Recently I was invited to an Irish charity ball in London, a magnificent, glittering affair. The main speaker, an Irishman who had pulled himself from a poor background to the top of a business empire, told a couple of jokes, and then admitted that everybody would rather be dancing than listen to him drone on. His speech took about four minutes. So much for the British stereotype of the prolix stage Irishman. Then the elegant Irish woman to my left nodded to the ballroom filled with well-heeled men in dinner jackets twirling women in evening dresses, and murmured, "This is Toffs against Terrorism, isn't it?"
The idea was to support charities north and south of the Irish border in the hope of bringing the peoples of the island together. Whatever the ups and downs of the past week and the trouble still to come, the tide of history is in favour of the politics of those in dinner jackets, the new sharp suits of Sinn Fein and those parties linked to the loyalist paramilitaries, rather than the perpetual street politics of those in denim jackets.
My hosts at the Irish dinner wondered whether the charity, set up to help their own island, might soon be re-directed elsewhere. Poverty in Ireland had not been cured, they admitted, nor had ignorance and bigotry; but Ireland's prosperity and optimism was so strong that some of the charity benefactors were considering whether Rwanda or Kosovo or Latin America might be a better home for their largesse. Even now, at every international crisis, disaster or combat zone, you hear an Irish accent booming out from an aid worker, a missionary, a doctor or a nurse.
When they talked of their own problems, some of these Irishmen spoke of one simple economic fact, again unique in our lifetimes. Returning to live in Ireland was becoming almost prohibitively expensive. London, notoriously one of the world's most expensive cities, had cheaper house prices than the capital of Ireland. James Joyce's dear, dirty Dublin was not so dirty any more - but it is very, very dear.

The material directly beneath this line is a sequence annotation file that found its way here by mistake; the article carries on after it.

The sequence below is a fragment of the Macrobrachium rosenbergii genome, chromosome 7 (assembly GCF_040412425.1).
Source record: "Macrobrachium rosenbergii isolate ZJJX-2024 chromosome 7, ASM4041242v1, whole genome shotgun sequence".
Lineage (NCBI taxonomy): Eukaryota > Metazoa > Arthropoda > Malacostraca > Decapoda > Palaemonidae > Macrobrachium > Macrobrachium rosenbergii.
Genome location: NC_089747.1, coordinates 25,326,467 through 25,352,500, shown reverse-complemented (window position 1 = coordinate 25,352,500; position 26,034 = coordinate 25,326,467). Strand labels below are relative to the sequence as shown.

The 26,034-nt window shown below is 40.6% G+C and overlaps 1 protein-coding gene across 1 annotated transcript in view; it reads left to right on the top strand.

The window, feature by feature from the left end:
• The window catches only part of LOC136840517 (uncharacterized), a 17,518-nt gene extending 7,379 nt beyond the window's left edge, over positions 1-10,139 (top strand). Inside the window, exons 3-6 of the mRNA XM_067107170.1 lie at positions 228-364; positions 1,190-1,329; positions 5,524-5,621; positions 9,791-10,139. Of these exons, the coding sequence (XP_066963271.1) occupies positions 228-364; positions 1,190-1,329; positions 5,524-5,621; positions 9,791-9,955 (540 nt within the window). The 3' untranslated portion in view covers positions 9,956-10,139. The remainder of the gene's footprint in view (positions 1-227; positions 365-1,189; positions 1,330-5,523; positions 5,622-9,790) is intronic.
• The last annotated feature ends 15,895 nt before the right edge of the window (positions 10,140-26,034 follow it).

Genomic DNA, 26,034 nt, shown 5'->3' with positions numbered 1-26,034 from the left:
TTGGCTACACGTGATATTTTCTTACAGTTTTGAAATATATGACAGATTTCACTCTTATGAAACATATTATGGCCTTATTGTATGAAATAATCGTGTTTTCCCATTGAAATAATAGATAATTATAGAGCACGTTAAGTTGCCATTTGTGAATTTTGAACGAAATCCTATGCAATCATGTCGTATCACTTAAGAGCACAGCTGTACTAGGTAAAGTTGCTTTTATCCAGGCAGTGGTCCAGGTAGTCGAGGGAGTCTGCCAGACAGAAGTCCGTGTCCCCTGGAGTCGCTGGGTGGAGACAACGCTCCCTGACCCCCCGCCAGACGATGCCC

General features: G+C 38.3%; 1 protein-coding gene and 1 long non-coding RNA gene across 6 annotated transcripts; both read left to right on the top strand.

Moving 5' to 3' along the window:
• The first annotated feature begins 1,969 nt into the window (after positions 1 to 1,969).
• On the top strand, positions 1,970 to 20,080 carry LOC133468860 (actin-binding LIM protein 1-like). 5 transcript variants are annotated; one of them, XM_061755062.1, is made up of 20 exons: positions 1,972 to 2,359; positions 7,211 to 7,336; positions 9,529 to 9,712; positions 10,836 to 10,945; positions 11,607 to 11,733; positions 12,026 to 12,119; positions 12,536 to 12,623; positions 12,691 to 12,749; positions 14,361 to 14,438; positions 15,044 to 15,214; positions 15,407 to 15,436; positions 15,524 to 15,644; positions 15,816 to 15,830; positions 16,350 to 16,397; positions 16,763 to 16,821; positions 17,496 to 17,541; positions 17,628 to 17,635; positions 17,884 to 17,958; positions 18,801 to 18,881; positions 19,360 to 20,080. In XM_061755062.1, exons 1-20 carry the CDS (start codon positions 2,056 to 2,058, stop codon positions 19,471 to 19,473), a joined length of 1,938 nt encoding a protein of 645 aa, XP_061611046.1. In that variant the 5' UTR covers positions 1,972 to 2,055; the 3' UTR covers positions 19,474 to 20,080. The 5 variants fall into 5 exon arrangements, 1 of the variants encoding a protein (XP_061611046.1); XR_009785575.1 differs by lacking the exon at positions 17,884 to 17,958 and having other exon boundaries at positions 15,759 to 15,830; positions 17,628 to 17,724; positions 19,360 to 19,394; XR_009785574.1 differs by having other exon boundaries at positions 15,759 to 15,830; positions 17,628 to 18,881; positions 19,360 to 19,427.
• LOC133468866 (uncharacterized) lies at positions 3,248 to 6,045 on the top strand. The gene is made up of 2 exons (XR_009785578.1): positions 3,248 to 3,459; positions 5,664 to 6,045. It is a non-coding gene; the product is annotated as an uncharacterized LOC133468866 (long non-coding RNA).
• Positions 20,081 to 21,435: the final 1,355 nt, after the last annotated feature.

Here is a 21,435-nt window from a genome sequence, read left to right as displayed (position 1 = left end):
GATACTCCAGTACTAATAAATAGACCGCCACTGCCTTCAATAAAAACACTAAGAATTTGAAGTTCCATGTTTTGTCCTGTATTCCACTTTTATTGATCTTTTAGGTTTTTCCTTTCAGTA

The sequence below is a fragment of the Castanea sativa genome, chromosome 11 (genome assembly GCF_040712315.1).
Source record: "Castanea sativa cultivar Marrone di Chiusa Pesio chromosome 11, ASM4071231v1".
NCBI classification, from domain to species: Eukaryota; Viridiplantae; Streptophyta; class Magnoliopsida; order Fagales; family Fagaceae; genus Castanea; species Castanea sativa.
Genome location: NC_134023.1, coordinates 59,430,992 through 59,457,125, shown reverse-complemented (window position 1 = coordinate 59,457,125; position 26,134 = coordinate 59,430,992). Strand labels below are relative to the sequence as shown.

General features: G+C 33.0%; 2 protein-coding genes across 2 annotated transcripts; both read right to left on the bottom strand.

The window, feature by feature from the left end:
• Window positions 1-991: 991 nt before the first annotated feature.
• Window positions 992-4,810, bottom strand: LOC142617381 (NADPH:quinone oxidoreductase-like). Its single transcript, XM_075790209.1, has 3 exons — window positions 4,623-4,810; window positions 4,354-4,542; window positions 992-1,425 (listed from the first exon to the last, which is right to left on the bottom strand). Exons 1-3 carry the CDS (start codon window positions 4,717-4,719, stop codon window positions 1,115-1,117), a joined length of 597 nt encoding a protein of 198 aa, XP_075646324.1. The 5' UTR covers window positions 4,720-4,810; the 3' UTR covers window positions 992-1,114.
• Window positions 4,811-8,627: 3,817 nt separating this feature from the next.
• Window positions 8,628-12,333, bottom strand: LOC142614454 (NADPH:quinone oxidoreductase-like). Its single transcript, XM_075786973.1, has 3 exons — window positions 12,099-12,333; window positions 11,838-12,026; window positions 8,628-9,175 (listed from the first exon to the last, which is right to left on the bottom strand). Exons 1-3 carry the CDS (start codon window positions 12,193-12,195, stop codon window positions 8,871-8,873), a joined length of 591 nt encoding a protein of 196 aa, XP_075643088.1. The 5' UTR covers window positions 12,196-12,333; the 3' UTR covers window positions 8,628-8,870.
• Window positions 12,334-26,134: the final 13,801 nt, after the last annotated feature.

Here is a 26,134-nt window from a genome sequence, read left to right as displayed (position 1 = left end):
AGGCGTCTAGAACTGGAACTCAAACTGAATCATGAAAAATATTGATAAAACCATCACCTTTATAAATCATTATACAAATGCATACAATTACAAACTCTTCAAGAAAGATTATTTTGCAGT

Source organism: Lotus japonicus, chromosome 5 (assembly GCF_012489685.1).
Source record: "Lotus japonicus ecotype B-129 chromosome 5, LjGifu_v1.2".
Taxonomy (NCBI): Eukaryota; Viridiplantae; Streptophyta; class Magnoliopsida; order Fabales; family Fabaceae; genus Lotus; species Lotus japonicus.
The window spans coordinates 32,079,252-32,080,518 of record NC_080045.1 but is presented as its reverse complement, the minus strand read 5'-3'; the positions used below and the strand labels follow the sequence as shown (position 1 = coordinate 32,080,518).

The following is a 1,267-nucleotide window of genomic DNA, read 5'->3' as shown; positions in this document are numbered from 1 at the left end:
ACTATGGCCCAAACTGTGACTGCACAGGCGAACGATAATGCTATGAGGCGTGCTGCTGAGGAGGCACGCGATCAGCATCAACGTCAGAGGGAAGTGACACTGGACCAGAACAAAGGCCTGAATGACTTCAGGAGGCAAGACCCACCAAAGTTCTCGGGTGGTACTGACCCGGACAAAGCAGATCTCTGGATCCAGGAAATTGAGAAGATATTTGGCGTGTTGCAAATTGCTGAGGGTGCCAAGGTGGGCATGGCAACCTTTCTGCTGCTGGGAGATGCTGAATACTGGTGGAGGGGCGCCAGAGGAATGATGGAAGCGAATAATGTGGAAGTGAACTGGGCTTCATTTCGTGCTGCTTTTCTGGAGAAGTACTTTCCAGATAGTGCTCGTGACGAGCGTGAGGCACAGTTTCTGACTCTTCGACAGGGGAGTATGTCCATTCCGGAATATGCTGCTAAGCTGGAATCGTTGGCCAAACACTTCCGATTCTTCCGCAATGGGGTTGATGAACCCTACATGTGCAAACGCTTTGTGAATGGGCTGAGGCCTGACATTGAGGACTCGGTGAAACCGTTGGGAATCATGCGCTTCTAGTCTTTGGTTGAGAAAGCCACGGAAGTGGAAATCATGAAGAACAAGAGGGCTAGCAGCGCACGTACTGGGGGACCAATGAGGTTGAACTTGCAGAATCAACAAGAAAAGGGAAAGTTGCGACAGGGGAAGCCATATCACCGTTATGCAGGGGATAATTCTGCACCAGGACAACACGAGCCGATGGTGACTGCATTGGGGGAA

The fashion for Ireland, thankfully, goes way beyond all the phoney Irish theme pubs that clutter the streets of British cities. Ireland is fashionable because the rest of the world likes success and cultural strength, and admires the capacity to change. Can Unionists do it, too?
The question may seem ludicrous this weekend. But in the days after the Birmingham, Guildford or Brighton bombings, the idea of the Irish as fashionable would have seemed equally lunatic. There are even, I admit tiny, orange shoots of recovery. Ulster Unionist leaders, thrawn to a man, have for years neglected to explain to outsiders why Unionists act as they do. David Trimble is the first actively to write articles for British newspapers and court American politicians.
If you re-read the list of great Irish cultural names above, you'll find that some are from Northern Ireland. Quite a few are Protestants. Even at this most difficult weekend, in this most impossible month, the thrawn people with whom I spent my teenage years, are changing. It is glacially slow, but it is change.
And what is the alternative? Another generation of teenagers, another long, hot July? Another dance on a Saturday night where Catholic boys do not think it advisable to attend?
Gavin Esler is a presenter on BBC News24. Fergal Keane is away.Reuse content